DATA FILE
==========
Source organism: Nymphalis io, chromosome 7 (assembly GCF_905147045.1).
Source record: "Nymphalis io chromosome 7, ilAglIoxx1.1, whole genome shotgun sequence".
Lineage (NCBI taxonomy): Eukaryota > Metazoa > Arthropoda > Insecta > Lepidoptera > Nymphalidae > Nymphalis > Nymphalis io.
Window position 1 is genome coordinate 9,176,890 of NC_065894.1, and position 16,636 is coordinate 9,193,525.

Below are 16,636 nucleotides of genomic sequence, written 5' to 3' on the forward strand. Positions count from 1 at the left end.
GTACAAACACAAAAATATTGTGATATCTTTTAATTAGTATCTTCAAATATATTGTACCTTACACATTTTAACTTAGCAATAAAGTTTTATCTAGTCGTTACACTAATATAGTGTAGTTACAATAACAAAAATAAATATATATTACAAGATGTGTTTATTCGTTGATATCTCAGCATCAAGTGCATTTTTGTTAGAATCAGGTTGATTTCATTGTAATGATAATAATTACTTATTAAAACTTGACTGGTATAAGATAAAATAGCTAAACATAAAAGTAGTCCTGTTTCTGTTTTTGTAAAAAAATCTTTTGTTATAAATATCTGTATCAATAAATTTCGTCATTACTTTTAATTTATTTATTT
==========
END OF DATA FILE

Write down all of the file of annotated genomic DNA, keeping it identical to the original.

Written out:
Source organism: Nymphalis io, chromosome 7 (assembly GCF_905147045.1).
Source record: "Nymphalis io chromosome 7, ilAglIoxx1.1, whole genome shotgun sequence".
Lineage (NCBI taxonomy): Eukaryota > Metazoa > Arthropoda > Insecta > Lepidoptera > Nymphalidae > Nymphalis > Nymphalis io.
Window position 1 is genome coordinate 9,176,890 of NC_065894.1, and position 16,636 is coordinate 9,193,525.

Below are 16,636 nucleotides of genomic sequence, written 5' to 3' on the forward strand. Positions count from 1 at the left end.
GTACAAACACAAAAATATTGTGATATCTTTTAATTAGTATCTTCAAATATATTGTACCTTACACATTTTAACTTAGCAATAAAGTTTTATCTAGTCGTTACACTAATATAGTGTAGTTACAATAACAAAAATAAATATATATTACAAGATGTGTTTATTCGTTGATATCTCAGCATCAAGTGCATTTTTGTTAGAATCAGGTTGATTTCATTGTAATGATAATAATTACTTATTAAAACTTGACTGGTATAAGATAAAATAGCTAAACATAAAAGTAGTCCTGTTTCTGTTTTTGTAAAAAAATCTTTTGTTATAAATATCTGTATCAATAAATTTCGTCATTACTTTTAATTTATTTATTT